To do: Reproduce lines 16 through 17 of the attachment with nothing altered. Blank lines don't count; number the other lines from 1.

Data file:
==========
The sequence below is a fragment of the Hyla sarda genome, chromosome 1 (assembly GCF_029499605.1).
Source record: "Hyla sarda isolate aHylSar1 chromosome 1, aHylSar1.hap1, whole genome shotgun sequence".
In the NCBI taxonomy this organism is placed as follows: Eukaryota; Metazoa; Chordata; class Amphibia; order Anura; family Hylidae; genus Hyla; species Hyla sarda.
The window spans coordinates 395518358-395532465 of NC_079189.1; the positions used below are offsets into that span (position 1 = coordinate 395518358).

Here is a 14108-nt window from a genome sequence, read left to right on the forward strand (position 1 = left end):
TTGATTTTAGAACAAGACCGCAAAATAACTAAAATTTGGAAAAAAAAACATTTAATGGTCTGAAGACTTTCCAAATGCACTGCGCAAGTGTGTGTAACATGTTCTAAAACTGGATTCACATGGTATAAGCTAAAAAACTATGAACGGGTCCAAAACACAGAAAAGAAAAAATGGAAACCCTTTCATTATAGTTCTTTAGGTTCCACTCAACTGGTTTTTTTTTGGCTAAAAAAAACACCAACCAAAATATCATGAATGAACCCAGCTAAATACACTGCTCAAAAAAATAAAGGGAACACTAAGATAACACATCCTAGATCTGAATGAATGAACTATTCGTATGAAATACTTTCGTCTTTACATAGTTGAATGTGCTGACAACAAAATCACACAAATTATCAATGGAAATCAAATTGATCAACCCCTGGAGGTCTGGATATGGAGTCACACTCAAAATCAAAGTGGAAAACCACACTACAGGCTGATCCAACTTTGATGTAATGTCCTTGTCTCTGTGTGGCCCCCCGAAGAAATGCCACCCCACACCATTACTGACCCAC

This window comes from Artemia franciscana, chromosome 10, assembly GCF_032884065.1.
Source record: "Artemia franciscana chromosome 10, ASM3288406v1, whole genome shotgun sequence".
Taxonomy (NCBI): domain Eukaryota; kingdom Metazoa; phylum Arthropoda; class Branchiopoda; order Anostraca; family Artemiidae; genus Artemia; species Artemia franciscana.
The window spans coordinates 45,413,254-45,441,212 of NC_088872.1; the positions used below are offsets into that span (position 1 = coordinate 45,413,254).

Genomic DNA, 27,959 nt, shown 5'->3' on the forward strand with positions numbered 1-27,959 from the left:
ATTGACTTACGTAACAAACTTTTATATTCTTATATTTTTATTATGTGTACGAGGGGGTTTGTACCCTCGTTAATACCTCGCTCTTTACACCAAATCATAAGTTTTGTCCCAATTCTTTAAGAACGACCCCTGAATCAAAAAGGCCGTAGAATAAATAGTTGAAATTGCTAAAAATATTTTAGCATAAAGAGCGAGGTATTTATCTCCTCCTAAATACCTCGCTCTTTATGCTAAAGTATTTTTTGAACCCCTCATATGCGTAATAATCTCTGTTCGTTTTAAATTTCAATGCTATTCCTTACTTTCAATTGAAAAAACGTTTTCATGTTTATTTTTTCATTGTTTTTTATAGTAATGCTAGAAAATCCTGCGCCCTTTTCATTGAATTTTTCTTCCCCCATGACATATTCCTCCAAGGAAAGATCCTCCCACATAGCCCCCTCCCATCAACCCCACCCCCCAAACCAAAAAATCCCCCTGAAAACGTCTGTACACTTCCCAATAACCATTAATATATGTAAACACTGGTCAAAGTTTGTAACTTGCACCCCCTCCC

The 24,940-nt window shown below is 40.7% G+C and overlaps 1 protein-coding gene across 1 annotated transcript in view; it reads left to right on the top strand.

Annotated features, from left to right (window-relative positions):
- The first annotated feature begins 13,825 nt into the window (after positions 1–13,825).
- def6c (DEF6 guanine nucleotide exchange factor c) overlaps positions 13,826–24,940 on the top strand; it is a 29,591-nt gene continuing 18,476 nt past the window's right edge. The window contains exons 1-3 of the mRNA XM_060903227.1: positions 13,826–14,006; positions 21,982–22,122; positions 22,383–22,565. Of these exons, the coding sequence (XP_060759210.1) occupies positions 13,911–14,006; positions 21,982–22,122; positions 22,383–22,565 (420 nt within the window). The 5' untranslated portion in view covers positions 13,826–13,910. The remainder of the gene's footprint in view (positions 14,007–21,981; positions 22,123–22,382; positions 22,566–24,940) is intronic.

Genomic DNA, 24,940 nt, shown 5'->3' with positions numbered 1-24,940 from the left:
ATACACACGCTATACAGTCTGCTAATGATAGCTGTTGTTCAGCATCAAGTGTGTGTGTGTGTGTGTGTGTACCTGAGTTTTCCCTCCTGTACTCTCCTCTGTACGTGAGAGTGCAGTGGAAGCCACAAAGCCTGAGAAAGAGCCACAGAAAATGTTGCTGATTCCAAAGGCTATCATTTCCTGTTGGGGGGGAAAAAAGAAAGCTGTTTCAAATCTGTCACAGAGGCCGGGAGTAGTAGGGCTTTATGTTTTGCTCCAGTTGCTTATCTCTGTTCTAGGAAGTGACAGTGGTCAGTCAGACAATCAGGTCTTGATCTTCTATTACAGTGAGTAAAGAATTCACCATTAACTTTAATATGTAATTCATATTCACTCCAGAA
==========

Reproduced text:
- def6c (DEF6 guanine nucleotide exchange factor c) overlaps positions 13,826–24,940 on the top strand; it is a 29,591-nt gene continuing 18,476 nt past the window's right edge. The window contains exons 1-3 of the mRNA XM_060903227.1: positions 13,826–14,006; positions 21,982–22,122; positions 22,383–22,565. Of these exons, the coding sequence (XP_060759210.1) occupies positions 13,911–14,006; positions 21,982–22,122; positions 22,383–22,565 (420 nt within the window). The 5' untranslated portion in view covers positions 13,826–13,910. The remainder of the gene's footprint in view (positions 14,007–21,981; positions 22,123–22,382; positions 22,566–24,940) is intronic.

Genomic DNA, 24,940 nt, shown 5'->3' with positions numbered 1-24,940 from the left: